International Women’s Day: What is it that scares our patriarchal social-order?

Why not go beyond laws and have 50 percent women representation?

Written by Nisha Agrawal | Updated: March 8, 2017 10:32 am
Women's day, international women's day. woman day, women day, women representation, parliament women representation, parliament women MPs, Lipstick Under My Burkha Women labourers head work in Panchkula. Express Photo by Sumit Malhotra

On February 23, the Central Board of Film Certification refused to certify the film Lipstick Under My Burkha citing the story to be “lady-oriented”. It was yet another brutal reminder, if one was needed, of the male-dominated society we still live in. Ironically, this decision comes at a time when women across the world will go on a strike against misogyny, gender-based violence and everything that is “non-lady-oriented”.

“As a woman I have no country. As a woman my country is the whole world,” 20th century English writer and modernist Virginia Woolf’s words flawlessly describe why women, after more than 100 years of first celebrating International’s Women’s Day, are still fighting for equality.

Lipstick Under My Burkha narrates the story of four women who live in a small Indian town and have dreams and desires. It looks at things from a woman’s perspective, allows them to tell their own stories, to be good and bad. So why silence it? What is it that scares our patriarchal social-order?

Well, the answer lies in the way we create space for women in our political, cultural, social and economic structures. In India, the figures say it all. While at a primary school level enrolment for boys and girls is almost equal, around 20 per cent drop out of girls is seem at the secondary school level. Then comes economic control. During the last 10 years, the labor force participation rate of Indian women, already very low compared to other Asian countries, has fallen from 37 to 27 percent. As we prosper, we are becoming more controlling and stopping women from stepping out to earn their own incomes. India is one of the few countries in the world where there is a break in a woman’s career when she gets married unlike in other parts of the world where women withdraw for brief periods during child-birth.

Political participation is abysmal. Even after over 70 years of Independence, we haven’t had more than 11 per cent of women in the Indian Parliament. The Women’s Reservation Bill asking for only 33 per cent of seats (why not 50 per cent) faces stiff resistance from male MPs and the whole “male-oriented” political system. The Corporate sector on the other hand is no better. Many listed companies seem to find it hard to hire even one competent woman for their Board, a mandatory under the Companies Act. Why not go beyond laws and have 50 percent women board members?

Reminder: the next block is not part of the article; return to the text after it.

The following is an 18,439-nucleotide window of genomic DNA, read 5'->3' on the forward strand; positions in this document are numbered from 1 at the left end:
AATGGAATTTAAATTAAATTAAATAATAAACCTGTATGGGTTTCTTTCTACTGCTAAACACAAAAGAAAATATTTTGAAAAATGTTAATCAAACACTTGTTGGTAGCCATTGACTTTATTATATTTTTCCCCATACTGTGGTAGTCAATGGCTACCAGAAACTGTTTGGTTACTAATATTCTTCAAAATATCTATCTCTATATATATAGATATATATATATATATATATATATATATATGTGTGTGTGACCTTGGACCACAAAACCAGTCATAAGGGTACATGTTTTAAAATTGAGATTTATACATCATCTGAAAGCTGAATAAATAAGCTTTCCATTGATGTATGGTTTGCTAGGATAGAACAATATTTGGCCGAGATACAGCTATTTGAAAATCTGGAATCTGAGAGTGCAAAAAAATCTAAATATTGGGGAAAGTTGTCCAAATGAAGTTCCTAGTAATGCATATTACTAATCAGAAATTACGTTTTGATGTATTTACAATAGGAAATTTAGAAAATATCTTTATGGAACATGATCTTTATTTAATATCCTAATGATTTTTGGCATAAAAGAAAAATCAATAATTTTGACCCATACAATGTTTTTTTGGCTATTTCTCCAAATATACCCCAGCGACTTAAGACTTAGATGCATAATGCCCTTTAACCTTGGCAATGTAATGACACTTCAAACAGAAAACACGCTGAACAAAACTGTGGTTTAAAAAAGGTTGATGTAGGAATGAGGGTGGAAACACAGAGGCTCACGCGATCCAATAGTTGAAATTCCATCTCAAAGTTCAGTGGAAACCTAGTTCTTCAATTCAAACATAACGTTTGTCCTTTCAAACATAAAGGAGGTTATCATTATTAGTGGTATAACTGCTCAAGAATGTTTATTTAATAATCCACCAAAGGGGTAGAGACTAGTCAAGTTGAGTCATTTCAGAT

When Justin Trudeau became the Prime Minister of Canada in 2015 and appointed a Cabinet of Ministers that was half male and half female, people asked him why?. “Because it is 2015” was his simple but powerful response that echoed around the world. But clearly, 2015 has not yet arrived in India.

In addition to the contribution in economic, political and social spaces, women still carry almost the entire burden of caregiving and household work in most countries. India has one of the largest gaps in the number of hours men and women spend on unpaid care and domestic work. This not only takes a toll on a woman’s health but in many cases costs her professionally, forcing her to pull back and fulfill the expectations tossed at by the society. And the worst of all is that this work and care is un-recognized, un-paid and un-appreciated. No GDP figures and other measures of wellbeing take into account this huge contribution that women are making to the society.

There is another horrifying reality of our country. Sixty per cent of both men and women accept domestic violence. Out of this, 40 per cent of women are beaten up for reasons like not serving warm food, disrespecting in-laws, not taking care of their home and not having sex. Women choose to be silent at home and this is where the deeply entrenched patriarchy wins.

All this now has come to a head and women all over the world, including India, are saying that we are tired and fed up– Enough is Enough. A call has been made for a one-day strike on March 8 to show what the world without women would look like. Women will not go to work nor work at home or shop for anything. We will see how the workplace, home and free-market economy that depends on buying and selling of goods and services copes without us. What would a world without women look like? Women will show you on March 8.

Nisha Agrawal is CEO, Oxfam India. Views expressed are personal.

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